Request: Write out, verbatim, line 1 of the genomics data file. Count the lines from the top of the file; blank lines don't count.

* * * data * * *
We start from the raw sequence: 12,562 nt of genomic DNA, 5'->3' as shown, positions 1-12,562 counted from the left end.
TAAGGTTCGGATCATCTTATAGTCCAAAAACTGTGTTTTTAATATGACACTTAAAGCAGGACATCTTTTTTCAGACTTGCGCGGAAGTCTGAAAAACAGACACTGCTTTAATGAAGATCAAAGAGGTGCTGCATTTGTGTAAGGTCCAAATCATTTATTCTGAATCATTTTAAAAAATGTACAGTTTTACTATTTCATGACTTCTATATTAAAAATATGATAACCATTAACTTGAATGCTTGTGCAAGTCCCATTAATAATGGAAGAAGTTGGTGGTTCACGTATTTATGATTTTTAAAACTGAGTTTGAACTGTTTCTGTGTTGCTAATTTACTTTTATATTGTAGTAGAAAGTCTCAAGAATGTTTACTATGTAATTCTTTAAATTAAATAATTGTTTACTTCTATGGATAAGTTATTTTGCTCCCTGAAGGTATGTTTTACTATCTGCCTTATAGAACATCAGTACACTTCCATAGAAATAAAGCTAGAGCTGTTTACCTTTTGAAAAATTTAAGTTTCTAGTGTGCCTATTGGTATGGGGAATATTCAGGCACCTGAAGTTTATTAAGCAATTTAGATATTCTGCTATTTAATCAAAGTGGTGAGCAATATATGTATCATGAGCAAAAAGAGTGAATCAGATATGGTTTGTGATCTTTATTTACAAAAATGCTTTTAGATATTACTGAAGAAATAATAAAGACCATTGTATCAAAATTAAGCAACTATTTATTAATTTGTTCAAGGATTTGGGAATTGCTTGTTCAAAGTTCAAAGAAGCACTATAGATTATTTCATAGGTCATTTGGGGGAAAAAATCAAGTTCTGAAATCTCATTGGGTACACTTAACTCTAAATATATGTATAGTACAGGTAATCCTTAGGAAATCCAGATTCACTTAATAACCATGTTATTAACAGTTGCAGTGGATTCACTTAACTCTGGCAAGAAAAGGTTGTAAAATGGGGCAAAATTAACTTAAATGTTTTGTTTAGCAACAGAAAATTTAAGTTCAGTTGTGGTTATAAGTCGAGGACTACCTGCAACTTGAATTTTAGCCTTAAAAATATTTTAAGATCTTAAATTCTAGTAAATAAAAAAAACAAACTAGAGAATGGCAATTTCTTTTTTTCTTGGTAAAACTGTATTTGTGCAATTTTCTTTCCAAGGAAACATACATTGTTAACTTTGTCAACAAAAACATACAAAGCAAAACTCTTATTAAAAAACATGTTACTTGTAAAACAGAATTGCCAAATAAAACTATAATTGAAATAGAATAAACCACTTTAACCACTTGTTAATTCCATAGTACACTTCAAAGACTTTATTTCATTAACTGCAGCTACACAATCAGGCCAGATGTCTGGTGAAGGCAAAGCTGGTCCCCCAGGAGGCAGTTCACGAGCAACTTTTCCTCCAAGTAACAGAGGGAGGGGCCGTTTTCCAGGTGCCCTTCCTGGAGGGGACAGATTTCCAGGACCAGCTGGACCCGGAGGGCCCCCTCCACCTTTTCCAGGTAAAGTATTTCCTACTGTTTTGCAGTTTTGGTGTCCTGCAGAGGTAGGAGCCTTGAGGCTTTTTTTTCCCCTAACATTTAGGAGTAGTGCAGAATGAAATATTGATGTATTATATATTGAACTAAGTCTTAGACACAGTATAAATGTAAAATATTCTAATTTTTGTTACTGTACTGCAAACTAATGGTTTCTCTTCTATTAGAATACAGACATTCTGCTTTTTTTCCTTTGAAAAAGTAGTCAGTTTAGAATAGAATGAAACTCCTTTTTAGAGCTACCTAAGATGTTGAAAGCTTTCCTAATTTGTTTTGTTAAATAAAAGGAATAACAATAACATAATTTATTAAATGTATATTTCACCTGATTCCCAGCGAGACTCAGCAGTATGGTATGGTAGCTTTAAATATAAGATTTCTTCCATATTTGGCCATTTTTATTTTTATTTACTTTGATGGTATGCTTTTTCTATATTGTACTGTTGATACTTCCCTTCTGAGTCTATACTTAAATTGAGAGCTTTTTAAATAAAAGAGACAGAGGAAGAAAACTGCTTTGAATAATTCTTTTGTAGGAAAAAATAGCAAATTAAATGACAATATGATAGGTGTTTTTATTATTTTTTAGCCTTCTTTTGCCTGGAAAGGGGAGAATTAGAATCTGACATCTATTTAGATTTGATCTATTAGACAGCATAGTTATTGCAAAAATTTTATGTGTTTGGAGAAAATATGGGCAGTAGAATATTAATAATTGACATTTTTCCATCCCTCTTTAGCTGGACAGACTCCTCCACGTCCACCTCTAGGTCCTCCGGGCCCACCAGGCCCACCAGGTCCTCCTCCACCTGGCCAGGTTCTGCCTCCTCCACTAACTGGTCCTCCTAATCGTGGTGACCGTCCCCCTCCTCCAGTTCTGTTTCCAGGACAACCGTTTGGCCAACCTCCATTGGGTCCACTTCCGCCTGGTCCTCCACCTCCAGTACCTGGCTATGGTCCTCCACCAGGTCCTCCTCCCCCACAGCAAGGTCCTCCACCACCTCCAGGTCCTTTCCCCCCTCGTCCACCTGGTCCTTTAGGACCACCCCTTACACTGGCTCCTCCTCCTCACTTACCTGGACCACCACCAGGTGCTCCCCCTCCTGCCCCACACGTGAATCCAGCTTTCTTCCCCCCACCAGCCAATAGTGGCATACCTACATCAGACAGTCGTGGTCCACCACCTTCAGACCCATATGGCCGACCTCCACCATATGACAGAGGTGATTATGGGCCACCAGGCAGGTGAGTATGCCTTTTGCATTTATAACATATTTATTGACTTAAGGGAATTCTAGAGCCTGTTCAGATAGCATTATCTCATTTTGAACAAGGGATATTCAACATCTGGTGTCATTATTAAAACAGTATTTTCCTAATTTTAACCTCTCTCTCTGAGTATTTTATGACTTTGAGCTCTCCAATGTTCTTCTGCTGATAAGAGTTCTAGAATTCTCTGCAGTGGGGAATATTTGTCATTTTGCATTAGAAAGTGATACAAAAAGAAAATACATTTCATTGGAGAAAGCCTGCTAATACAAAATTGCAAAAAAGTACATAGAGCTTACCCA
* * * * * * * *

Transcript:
We start from the raw sequence: 12,562 nt of genomic DNA, 5'->3' as shown, positions 1-12,562 counted from the left end.